WASHINGTON – A motley group of half a dozen Democrats vying for the first open U.S. Senate seat from Maryland in 20 years could splinter Democratic support during next year’s primary, making a party nominee hard to predict, political observers said.
Rep. Ben Cardin and former NAACP head Kweisi Mfume, both of Baltimore, are widely regarded as early front-runners for the Democratic nomination for the seat now held by retiring Sen. Paul Sarbanes. However, votes siphoned off by grassroots campaigns could tip the nomination from one to the other, analysts said.
And if Delegate Anthony G. Brown, D-Prince George’s — an Iraq war veteran, Harvard-trained lawyer and House majority whip who says he is considering statewide office — decides to run, he could significantly detract from Mfume’s advantage as the only African-American candidate, observers said.
“Throw Anthony Brown into the race and there will be a third strong candidate” for the Democrats, said Paul Herrnson, a politics professor at the University of Maryland, College Park.
Both Cardin and Mfume have considerable congressional experience, but with his charisma and recent tour of service in Iraq, Brown has “a star shining over his shoulder,” Herrnson said.
Cardin served 20 years in the state legislature, including five as Maryland House speaker, and was elected to the U.S. House in 1987. Mfume served five terms in Congress from Maryland’s 7th District and was president of the National Association for the Advancement of Colored People until Dec. 31 last year.
Brown, on the other hand, may be a “relatively green” state delegate but has already developed a savvy reputation with House leadership, political experts said. And he’s from the historically important constituency of Prince George’s County.
If Brown runs, said Tom Schaller, a political science professor at the University of Maryland, Baltimore County, “I think it would hurt Mfume’s candidacy in the sense that it would split the black vote.”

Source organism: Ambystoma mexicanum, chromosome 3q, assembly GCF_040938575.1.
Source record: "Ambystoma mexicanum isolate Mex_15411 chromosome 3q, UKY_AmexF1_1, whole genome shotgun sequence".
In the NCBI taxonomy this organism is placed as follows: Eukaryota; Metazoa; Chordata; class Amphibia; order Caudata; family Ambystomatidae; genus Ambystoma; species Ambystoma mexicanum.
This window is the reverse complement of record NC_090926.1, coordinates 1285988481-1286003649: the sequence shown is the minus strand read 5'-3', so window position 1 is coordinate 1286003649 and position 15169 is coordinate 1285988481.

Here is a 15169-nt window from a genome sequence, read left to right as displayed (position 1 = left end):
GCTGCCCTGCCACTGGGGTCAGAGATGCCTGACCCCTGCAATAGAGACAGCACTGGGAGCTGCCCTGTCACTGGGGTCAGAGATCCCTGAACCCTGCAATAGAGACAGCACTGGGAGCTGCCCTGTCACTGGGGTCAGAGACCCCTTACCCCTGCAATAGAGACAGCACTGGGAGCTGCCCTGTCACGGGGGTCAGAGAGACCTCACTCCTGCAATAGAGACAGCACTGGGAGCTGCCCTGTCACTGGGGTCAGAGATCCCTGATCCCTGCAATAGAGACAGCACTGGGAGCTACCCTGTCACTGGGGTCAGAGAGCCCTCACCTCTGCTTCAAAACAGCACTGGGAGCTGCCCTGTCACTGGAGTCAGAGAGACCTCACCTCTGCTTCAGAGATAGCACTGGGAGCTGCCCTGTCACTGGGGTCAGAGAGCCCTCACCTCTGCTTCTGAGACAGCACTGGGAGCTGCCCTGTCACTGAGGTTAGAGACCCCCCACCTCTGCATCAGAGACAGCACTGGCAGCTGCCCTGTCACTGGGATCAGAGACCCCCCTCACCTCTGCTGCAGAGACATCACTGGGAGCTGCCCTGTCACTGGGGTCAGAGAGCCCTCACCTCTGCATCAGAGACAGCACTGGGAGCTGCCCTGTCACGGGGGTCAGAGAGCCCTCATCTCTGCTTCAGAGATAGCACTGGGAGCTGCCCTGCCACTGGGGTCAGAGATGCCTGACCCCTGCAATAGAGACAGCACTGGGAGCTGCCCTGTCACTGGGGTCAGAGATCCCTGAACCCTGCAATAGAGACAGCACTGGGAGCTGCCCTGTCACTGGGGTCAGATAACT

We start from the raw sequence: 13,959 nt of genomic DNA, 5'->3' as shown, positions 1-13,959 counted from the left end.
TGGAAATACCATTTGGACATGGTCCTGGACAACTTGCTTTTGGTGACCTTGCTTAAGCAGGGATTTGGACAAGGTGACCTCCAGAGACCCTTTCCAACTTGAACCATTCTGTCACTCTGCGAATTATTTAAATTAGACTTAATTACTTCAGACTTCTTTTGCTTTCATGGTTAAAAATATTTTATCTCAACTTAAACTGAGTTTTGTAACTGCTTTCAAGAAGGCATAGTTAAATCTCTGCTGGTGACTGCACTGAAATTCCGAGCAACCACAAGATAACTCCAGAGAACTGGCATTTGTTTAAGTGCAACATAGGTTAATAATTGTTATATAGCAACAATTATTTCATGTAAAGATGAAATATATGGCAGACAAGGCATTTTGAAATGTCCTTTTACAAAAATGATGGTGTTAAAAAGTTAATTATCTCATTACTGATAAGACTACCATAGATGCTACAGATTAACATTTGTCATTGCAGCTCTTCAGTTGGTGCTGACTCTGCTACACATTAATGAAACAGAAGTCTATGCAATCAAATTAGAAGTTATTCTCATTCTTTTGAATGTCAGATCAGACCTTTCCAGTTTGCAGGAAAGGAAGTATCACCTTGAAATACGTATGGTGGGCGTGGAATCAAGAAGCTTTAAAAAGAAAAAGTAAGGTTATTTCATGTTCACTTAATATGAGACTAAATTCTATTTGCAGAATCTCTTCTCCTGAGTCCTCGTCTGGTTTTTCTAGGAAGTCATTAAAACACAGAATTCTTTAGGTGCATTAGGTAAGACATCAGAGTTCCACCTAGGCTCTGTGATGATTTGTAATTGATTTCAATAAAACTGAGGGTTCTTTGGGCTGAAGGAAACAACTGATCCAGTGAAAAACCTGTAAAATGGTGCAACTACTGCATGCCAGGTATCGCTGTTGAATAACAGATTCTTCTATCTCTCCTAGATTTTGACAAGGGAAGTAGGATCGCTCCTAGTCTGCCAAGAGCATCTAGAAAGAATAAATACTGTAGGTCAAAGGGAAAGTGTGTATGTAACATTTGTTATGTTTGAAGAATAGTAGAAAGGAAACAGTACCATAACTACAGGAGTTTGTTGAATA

African-American voters are expected to cast 35 to 40 percent of the votes in the Democratic primary, said state Democratic Chairman Terry Lierman.
Brown said he’s weighing a run for the state attorney general’s seat or the U.S. Senate, based on support from his constituents and elected officials.
“The Senate race is wide open,” Brown said. “Only if one is forced to identify a front-runner one would say it’s Ben Cardin. But it’s so early.”
In the last few weeks, three new candidates have entered the race, two of them Democrats. All position themselves as political outsiders who want to return the government’s focus to affordable health care, higher education and planning an exit strategy from Iraq.
The list of announced Democratic candidates now includes Cardin, Mfume, political historian Allan Lichtman and forensic psychiatrist Lise Van Susteren, both of Bethesda, and social activist A. Robert Kaufman of Baltimore.
At least two more potential candidates are debating runs: Joshua Rales, a real estate mogul who switched parties last year after a decade as a Republican, and Dennis Rasmussen, an Annapolis lobbyist and former Baltimore County executive.
“I think it’s a real problem for the Democrats to have so many candidates,” Schaller said. It pulls votes “about seven ways” in the primary and drains resources from the general election campaign, he said.
Republicans, meanwhile, seem united behind Lt. Gov. Michael Steele, who has not yet announced a run for Sarbanes’ seat.
“Every time a new candidate announces (a campaign),” Schaller said, “it’s good news to Michael Steele and the Republicans who get to sit back and watch all these candidates — who really have no chance whatever in the primary, let alone the general election — eat each other up.”
Most of these candidates will get just single-digit support in the primary, he said.
“I don’t think anyone would recognize Van Susteren if she didn’t have a sister on TV,” Schaller said, referring to Van Susteren’s younger sister Greta, who works as a Fox News anchorwoman. “What’s the constituency there?”
But both Schaller and Herrnson agreed that even long-shot campaigns can bring issues to the table that otherwise would be ignored.
“Some of these people know that they don’t have a chance to win but they run because they care very deeply about some issues and want to put those on the political agenda,” Herrnson said. “Other people run because they say, ‘Hey, it’s America’. . . Even though they go down in crushing defeat, they enjoy it.”
Lierman called the list of candidates “terrific,” saying it encouraged healthy debate, showcased the state’s diversity and increased the ranks of volunteers and donors.
That’s not how Republicans view the field.
“The stable of radical liberals that are coming out for the Senate seat only demonstrates how out of touch the Democratic Party is with the people of Maryland,” said Audra Miller, a Maryland Republican Party spokeswoman.
Ultimately, success for the Democrats will depend on the ability to bring dissatisfied voters back into the fray, Brown said.
A successful Senate candidate must not only galvanize the traditional, more liberal, progressive base of the Democratic Party, Brown said. That candidate must also “attract and welcome back and encourage the return of our moderate and conservative voters.”